Government’s amended port referendum question is a welcome change for the team behind the legal action challenging the vote on the $200 million project.
However, attorney Kate McClymont said the new wording still does not address the issue of separation of cruise berthing from cargo port.
“The new wording of the question is more neutral than it was before, which is one of the things sought by our client in the judicial review challenge. Critically, though, the new wording still conflates two discrete issues, being the cargo port and the cruise berthing port,” she said in a statement to the Cayman Compass over the weekend.
The issue is one of the main points of contention raised by Cruise Port Referendum member Shirley Roulstone in her judicial review case contesting the government’s handling of the referendum. McClymont is representing Roulstone in that case.
The original referendum question approved in the Legislative Assembly stated, “Should the Cayman Islands continue to move forward with building the cruise berthing and enhanced cargo port facility?”
The amended version says, “Should the Cayman Islands continue to proceed with building the cruise berthing and enlarged and refurbished cargo port facility?” The amendment was made in the referendum regulations and was a Cabinet decision, according to an Office of the Premier statement last week.
McClymont said a number of key issues remain in relation to the amended referendum question.
“This concession addresses part of Ms. Roulstone’s claim, just as the stay of the referendum has; however, there are still live issues to be addressed by the court, including whether there should be campaign financing restrictions in the referendum legislation to address the inequality of resources available to either side of this debate, for campaigning purposes,” she said.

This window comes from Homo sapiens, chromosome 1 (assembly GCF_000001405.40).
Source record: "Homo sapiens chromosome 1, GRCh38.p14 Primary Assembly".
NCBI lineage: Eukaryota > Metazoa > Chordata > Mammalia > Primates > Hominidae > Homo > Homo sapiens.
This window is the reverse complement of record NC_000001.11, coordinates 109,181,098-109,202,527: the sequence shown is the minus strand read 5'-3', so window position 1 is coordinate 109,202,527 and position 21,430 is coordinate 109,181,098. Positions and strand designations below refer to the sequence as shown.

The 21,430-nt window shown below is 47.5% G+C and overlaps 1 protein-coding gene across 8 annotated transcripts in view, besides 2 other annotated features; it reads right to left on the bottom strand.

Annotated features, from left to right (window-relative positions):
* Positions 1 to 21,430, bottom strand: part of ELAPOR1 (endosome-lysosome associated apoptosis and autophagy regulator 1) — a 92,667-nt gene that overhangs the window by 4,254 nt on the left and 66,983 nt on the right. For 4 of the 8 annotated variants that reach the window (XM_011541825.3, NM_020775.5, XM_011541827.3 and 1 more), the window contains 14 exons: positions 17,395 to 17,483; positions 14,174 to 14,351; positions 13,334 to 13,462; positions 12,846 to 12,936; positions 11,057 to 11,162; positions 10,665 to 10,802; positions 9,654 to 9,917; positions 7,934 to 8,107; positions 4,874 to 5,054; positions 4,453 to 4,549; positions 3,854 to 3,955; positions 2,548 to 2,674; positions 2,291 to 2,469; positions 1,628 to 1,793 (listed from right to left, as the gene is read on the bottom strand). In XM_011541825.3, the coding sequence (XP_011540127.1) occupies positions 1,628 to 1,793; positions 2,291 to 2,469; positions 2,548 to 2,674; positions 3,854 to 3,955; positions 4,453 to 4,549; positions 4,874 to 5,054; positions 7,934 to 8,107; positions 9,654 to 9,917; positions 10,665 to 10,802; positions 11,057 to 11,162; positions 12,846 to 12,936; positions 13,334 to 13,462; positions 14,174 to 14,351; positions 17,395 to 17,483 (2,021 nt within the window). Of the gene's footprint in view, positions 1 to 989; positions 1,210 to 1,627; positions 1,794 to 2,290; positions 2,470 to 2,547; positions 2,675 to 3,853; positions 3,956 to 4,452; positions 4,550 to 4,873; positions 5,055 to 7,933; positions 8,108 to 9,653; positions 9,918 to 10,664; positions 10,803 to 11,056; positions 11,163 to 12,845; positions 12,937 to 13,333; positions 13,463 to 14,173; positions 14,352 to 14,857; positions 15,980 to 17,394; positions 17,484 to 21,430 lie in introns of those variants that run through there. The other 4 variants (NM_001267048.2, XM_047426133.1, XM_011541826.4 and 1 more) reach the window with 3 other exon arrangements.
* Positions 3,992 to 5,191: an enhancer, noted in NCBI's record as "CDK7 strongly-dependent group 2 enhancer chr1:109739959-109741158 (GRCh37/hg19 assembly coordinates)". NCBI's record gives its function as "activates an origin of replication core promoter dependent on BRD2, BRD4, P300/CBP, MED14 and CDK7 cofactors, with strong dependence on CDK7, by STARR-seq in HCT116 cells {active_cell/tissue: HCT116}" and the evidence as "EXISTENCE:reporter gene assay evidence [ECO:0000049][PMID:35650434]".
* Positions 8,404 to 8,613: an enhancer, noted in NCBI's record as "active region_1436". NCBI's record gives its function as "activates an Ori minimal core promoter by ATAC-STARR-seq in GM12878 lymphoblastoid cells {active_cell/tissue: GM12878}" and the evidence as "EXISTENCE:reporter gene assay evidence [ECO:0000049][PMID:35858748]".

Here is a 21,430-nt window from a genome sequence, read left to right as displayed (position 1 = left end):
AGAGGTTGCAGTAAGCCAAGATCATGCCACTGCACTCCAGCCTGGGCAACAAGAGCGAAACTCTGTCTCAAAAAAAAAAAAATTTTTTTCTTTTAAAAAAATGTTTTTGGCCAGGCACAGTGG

The attorney also maintained that cruise berthing and cargo are different aspects of the project and should not be intertwined.
“These two issues can and should be considered separately as different considerations apply. In addition, the petition that triggered the people-initiated referendum related only to the proposed cruise berthing facility, not the cargo port,” she said.
CPR member Shirley Roulstone was granted leave for judicial review of the referendum last month.
The court delayed the referendum, which had been set for 19 Dec. 2019.
The judicial review trial is scheduled for 22-24 Jan.
Apart from the referendum question itself, Roulstone’s judicial review queries the timing of the poll since it excluded 220 newly registered voters, the lack of campaign financing rules or restrictions, and the allowances that were made for the sale of alcohol on Referendum Day.
Last week, Chief Justice Anthony Smellie granted Roulstone a protective costs order which shields her from having to pay government’s legal costs should her court action fail.